When Midtowner Brittany Redmond moved out of Woodmont Towers on North Parkway last April, she had a good reason: The high-rise apartment building was being converted to condominiums.

Although the building's management was still honoring tenants' leases, the renovations were disruptive.

"At first, it was just pressure washing the building," the college student says. "Then it became invasive. They were working on the balconies. They used jackhammers to rip up the tile floor in the apartment above us."

But Redmond never imagined that, when she signed a new year-long lease for a Midtown apartment on Belvedere, she'd be moving again within the month — for the very same reason.

"I was there a week and [one of my neighbors] told me that these buildings are being bought and may be converted to condos. I thought, You've got to be kidding me. I haven't even unpacked my boxes yet," she says.

Although a staple of the current downtown real estate market, luxury condominiums are gaining a foothold within Midtown, too. Across the country, condo communities are popular with both young professionals and empty-nesters. And even in an area of town known for its unassuming craftsman bungalows and lack of amenities such as extra closets and bathrooms, developers see opportunity.

Woodmont Towers became the Glenmary at Evergreen in May. The brand-new Pie Factory condos opened in Cooper-Young in June. Park Terrace, a '60s-era high-rise apartment building across from Overton Park, was recently renovated, and its 35 condos will be on the auction block Saturday, August 18th. Belvedere's Ashley Manor is in the process of a condo-conversion. And work just started on two other condo properties near McLean and Peabody.

Dick Willingham is one of the developers behind the Park Terrace project.

"What we have found over the years is that people want to move in-town," Willingham says. "They're tired of the commute. They're tired of coming in from way out of downtown. They want to be in more urban areas."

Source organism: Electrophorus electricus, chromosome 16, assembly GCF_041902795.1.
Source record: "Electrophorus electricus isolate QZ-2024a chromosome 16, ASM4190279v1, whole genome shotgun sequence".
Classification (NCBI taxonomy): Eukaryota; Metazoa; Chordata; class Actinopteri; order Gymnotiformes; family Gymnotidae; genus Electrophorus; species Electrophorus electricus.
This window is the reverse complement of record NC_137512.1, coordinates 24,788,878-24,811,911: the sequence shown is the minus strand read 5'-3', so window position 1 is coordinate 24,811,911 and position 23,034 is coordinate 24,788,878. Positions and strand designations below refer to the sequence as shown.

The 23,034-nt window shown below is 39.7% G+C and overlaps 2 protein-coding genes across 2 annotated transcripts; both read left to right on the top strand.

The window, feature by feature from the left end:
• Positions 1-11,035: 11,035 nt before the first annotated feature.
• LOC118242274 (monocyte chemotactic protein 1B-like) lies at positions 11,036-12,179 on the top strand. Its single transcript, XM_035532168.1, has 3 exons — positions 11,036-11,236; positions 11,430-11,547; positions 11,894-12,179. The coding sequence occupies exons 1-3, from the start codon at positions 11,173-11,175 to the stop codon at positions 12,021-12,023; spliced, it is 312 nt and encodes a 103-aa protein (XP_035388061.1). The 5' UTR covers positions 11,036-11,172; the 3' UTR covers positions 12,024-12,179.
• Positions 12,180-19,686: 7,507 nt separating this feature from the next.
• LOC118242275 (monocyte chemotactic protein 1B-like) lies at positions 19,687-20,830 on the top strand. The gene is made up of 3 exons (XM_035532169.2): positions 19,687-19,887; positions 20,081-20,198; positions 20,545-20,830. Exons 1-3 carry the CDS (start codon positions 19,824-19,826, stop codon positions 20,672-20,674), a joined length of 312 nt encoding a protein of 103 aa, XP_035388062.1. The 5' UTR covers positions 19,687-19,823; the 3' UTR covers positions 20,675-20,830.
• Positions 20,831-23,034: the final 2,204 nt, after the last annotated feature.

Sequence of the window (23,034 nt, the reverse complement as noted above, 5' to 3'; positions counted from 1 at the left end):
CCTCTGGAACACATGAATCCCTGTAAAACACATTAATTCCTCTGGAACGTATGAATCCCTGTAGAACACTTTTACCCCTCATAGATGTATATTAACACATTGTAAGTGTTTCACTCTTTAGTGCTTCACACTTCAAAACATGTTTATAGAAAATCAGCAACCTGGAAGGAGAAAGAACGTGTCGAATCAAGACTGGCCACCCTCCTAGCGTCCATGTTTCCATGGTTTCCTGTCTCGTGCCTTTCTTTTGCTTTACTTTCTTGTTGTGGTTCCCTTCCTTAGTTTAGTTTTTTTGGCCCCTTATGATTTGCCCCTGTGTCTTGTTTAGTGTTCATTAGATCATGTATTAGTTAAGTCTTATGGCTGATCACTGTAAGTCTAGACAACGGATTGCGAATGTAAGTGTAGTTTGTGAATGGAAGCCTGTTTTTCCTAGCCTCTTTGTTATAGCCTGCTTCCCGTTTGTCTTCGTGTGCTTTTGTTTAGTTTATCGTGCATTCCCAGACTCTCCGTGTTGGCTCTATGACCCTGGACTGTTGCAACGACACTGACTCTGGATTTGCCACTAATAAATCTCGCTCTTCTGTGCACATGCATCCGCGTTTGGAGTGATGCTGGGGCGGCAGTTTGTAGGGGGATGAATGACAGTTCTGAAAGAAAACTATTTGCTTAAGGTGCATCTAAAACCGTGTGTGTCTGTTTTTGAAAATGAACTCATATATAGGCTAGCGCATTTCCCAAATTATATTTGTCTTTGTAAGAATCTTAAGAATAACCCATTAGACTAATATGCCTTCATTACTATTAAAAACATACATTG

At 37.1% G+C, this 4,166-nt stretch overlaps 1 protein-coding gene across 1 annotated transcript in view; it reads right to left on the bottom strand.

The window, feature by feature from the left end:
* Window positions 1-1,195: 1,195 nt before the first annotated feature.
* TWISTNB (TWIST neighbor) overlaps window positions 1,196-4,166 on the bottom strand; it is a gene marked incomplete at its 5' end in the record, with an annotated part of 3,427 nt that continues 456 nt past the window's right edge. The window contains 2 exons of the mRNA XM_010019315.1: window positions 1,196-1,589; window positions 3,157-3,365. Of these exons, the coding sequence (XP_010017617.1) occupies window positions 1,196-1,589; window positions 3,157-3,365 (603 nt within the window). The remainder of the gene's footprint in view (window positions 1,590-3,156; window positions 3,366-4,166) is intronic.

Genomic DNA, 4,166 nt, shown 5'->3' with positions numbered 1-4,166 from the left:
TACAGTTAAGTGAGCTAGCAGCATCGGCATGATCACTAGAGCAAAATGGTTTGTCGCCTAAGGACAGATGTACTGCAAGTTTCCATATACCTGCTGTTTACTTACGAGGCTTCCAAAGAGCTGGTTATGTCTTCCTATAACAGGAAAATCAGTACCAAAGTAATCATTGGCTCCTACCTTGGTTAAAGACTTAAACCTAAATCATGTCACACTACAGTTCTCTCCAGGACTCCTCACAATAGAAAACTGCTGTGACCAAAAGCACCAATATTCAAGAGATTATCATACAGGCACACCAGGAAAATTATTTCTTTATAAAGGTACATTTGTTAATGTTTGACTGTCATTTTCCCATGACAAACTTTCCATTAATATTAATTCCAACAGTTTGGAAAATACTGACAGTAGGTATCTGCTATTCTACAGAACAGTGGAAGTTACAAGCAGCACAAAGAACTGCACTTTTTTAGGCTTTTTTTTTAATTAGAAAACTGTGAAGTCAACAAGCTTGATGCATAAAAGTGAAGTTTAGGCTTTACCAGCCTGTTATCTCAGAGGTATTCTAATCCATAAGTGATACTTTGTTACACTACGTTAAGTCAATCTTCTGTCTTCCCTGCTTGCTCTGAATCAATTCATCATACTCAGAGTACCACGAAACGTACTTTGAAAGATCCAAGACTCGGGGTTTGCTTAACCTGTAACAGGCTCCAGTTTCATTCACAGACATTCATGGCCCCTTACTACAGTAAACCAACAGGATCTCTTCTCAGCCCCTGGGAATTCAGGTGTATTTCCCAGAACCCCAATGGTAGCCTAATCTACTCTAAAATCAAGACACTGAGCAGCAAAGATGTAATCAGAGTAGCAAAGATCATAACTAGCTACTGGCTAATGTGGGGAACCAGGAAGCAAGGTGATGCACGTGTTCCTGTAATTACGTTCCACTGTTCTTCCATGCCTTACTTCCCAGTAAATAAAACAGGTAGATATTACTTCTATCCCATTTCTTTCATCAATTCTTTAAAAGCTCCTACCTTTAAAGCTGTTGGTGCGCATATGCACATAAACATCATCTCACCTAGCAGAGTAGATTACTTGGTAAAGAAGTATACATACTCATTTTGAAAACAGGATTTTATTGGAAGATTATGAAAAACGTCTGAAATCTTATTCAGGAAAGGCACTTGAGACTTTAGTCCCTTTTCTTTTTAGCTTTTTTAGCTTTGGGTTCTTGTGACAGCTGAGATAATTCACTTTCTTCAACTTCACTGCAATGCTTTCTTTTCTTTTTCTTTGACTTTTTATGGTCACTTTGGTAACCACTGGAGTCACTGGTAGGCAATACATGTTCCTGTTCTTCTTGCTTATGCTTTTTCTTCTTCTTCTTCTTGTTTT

Willingham and his partner Randy Sprouse were actively looking for conversion opportunities. The out-of-town developers both have family in the area.

"This property came to our attention. It had all the ingredients of success," Willingham says.

The $2.6 million renovation included stainless-steel appliances, a new roof, and retooled kitchens. The choice that has made them stand out the most, however, is that the building's 35 condos will be offered by auction, something Willingham says is becoming more popular. Part of the proceeds will be donated to the Children's Museum of Memphis.

"Years ago, people thought auctions were all distress situations. The world is becoming more familiar with the auction process. There's no question the Internet has opened people's eyes," Willingham says. "Having an auction is a very efficient way of determining what the true market value is."

Other condo properties are still being sold the traditional way.

At the new Glenmary at Evergreen, 190 apartments were converted to 150 condominiums with new cabinetry, granite countertops, gas ranges, and other amenities. Some of the apartments were combined to create large two-bedroom, two-bath units. Prints from the Jack Robinson Gallery on Huling — including Lauren Bacall at a birthday party and a 17-year-old Donald Sutherland — dot the interior.

"We have great traffic through here," says Tommy Prest, a member of the Glenmary sales team. "We have a lot of graduates of Rhodes who are starting jobs. We get a lot of Midtowners who have raised their kids and want to be able to lock the door and leave whenever they want."

Prest says the building isn't competing with the booming downtown condo market.

"We're a convenient location to downtown and East Memphis. We're five minutes from St. Jude and five minutes from Sam Cooper."

Kendall Haney, president of the realty firm selling condos at the Pie Factory, agrees.

"I think it's more affordable than downtown, and a great alternative to downtown," he says. "It's really a different market. ... [Buyers] still get what they want. They're still in a neighborhood that offers restaurants within walking distance. The infrastructure is all there. And if they work downtown, it's still convenient."

The condos might also sustain aging neighborhoods by pumping them with new investment.

"I think it encourages other people in the neighborhood to improve their property, as well," says Haney. "It gives everybody hope that the neighborhood is going in the right direction and that people are putting money into it."

Park Terrace's Willingham agrees: "Whenever a developer comes into the area, blighted or not, it creates energy for the rest of the community to clean up."

But if Midtown is going condo, 21-year-old Brittany Redmond wants to stay out of the way.

"I knew it was happening downtown ...," she says. "I just hope it doesn't happen again."

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